Windows Powershell
Outlook 2003 or 2007 installed on the machine running the script
A user (not the built-in Administrator) that is at least Exchange Organization Admin or an Exchange Server Admin

Creating a User to Export With

I create a super user by copying the built-in administrator account in AD. This gives me the privileges I need and Exchange deny privileges don't carry over.
Open the Exchange Management Shell and use the following command replacing the name of the mailbox database (this is the default) and your newly created username

Add-ADPermission -Identity "Mailbox Database" -User "username" -ExtendedRights Receive-As

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After the command runs successfully this is the user account you'll need to be logged in with in order to run the scheduled pst backups. This is the same username you schedule the task to run as.

The Batch File

The batch file portion of this is the object that's scheduled to run at the time you choose. This batch file does nothing but call a Powershell command script (these can not be scheduled directly so the .bat file is required).

Batch File Creation

Create a text document and save it as pstexport.bat
Copy the following line into your text file replacing the file location within the curly brackets

Powershell -command "& { \\server\share\scripts\exch\pstexport.ps1 }"

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(We'll create the pstexport.ps1 Powershell script in the next section)
Save the .bat file to the same location where the pstexport.ps1 will be saved (this does not have to be a server share)

The PS1 File

A PS1 file is a standard Powershell script file, like a shell script or vb script. This standard Powershell script will need to load the Exchange CmdLets included in the Exchange Management Shell. Once the CmdLets are loaded it will create a log file with the date and an extension.

PS1 File Creation

Create a text file and name it pstexport.ps1 and save it to the location you chose above.
Add the Exchange Powershell snap-in to include the CmdLets. Copy and paste the following into your ps1 file
Adding Exchange Snap In to execute Exchange CmdLets in this script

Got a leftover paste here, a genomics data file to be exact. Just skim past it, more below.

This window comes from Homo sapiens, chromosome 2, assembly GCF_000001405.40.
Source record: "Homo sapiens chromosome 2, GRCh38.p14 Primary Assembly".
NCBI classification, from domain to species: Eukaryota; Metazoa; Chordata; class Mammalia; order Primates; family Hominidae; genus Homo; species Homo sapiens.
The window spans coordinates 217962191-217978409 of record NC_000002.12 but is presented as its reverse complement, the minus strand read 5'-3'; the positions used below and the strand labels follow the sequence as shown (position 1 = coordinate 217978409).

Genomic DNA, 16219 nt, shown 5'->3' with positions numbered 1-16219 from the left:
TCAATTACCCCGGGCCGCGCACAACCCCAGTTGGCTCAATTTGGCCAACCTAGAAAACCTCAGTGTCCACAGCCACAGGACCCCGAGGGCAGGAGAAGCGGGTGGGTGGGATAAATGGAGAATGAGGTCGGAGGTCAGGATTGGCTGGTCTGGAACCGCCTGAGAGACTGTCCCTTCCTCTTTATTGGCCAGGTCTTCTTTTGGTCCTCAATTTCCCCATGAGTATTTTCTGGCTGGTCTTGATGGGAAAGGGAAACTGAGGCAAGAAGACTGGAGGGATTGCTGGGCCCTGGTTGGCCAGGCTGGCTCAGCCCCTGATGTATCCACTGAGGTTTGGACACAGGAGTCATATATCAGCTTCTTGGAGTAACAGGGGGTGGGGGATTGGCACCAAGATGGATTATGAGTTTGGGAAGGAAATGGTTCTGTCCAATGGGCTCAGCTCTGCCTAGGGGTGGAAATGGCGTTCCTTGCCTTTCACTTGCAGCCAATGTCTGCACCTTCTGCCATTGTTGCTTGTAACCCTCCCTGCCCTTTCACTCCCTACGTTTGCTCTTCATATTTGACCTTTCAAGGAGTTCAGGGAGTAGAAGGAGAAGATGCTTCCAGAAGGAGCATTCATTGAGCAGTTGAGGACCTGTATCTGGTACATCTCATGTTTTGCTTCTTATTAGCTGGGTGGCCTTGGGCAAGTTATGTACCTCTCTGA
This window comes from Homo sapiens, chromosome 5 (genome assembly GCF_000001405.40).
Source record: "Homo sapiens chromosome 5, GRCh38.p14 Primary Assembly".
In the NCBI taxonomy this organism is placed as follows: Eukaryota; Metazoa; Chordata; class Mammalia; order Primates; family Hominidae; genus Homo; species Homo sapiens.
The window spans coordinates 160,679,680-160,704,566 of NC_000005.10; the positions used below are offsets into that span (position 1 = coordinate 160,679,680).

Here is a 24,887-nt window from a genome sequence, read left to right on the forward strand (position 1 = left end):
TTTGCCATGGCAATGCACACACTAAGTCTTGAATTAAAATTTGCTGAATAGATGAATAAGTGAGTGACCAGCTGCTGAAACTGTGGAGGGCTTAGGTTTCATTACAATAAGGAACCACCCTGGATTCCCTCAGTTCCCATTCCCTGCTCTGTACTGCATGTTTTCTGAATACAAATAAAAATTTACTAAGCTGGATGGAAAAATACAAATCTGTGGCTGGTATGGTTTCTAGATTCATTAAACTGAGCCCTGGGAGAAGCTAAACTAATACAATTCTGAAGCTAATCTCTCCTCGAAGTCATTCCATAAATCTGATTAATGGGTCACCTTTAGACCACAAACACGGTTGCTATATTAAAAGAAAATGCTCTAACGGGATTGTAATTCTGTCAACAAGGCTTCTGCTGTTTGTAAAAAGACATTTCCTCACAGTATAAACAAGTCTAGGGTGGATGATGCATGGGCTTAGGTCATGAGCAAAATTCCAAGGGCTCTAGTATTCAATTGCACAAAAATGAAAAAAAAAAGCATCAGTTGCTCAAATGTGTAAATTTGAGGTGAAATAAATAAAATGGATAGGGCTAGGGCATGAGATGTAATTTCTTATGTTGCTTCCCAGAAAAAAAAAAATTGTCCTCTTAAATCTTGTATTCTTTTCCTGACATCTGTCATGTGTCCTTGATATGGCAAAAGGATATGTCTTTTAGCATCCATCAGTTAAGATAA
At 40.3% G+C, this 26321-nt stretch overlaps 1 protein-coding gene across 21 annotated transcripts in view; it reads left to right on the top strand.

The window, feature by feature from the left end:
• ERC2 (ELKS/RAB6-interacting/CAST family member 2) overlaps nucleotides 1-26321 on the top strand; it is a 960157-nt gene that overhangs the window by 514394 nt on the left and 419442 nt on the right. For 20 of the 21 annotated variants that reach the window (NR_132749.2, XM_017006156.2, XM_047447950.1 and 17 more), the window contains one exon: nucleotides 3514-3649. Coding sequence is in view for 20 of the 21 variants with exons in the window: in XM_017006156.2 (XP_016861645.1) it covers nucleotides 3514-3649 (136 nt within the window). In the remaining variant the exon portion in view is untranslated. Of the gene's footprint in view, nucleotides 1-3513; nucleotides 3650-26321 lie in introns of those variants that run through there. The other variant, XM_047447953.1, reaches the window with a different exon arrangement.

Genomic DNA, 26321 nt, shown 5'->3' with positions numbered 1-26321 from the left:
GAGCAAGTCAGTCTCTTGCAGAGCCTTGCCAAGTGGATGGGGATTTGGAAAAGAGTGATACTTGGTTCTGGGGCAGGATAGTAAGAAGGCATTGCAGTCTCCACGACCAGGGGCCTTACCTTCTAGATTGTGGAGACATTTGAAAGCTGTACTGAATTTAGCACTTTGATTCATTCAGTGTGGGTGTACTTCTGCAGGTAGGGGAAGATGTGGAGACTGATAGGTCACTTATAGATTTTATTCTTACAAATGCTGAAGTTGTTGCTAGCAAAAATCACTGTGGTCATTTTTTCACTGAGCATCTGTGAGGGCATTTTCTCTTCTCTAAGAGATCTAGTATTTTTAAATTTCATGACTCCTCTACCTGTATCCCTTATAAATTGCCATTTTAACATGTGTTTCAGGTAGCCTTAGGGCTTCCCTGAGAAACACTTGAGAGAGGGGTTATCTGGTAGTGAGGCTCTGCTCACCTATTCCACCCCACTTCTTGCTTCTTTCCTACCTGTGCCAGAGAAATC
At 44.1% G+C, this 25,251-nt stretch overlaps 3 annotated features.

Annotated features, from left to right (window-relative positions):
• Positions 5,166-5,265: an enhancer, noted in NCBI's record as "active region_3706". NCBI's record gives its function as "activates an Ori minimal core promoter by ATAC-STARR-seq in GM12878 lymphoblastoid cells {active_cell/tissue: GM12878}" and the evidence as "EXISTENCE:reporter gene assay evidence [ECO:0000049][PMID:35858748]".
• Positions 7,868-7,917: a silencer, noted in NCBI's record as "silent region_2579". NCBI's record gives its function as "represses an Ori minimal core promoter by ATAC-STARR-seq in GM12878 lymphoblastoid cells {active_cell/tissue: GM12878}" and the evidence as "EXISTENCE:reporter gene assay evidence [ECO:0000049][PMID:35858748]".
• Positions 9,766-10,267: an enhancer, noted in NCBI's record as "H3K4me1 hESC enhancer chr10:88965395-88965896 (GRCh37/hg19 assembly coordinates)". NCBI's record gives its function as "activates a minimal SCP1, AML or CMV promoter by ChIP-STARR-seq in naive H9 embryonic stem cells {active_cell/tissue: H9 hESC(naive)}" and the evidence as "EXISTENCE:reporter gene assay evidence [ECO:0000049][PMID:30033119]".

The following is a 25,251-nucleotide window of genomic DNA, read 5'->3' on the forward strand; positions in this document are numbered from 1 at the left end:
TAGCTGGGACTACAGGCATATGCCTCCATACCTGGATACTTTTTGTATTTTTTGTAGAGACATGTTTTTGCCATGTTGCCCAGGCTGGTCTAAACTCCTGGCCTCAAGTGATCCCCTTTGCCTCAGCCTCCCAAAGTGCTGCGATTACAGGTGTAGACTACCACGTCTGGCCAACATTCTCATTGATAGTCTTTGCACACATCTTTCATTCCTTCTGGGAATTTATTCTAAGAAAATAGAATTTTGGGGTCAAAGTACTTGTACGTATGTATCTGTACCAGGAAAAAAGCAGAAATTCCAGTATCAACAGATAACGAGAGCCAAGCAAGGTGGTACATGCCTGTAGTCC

Add-PSSnapin Microsoft.Exchange.Management.PowerShell.Admin

Open in new window

Now, we need to create the log file variables that give the log files a unique name. Copy and paste the following below the previous section

#Log File Name Variables
$filedate=get-date -f "yy-MM-dd"

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Last, we add the shell script that runs the Export-Mailbox command. In this case I export the mailboxes in a specific OU in Active Directory. Make the necessary adjustments to fit your exportation needs

#Exchange Shell Command to Export Mailboxes to PST
Get-Mailbox -OrganizationalUnit "Company Users" | Export-Mailbox -PSTFolderPath \\server\archive\pst -Confirm:$false > \\server\share\scripts\exch\logs\$filedate$fileext


Open in new window

You'll need to create the "logs" directory within the scripts directory to allow the logs to be created.


What you should have now is a share at \\server\share\scripts\exch that contains 2 files and 1 folder. The pstexport.bat, pstexport.ps1 and a logs directory. All you need to do is set the schedule to run your .bat file at whatever time you choose.


Remeber you need a 32-bit OS to run this command in the PowerShell and I recommend scheduling with Vista or XP unless you feel like fighting with privileges on the script when it tries to run. I setup a virtual machine just run this script.

Author Closing Comment

ID: 34343407
Thanks guys (and mod for the extra attention).
I'm splitting points with ShackDadday providing confirmation and additional wisdom on the archive storage group concept and the bulk to renazonse for a more fully fleshed-out answer to the auto-archive section.
Thank you again!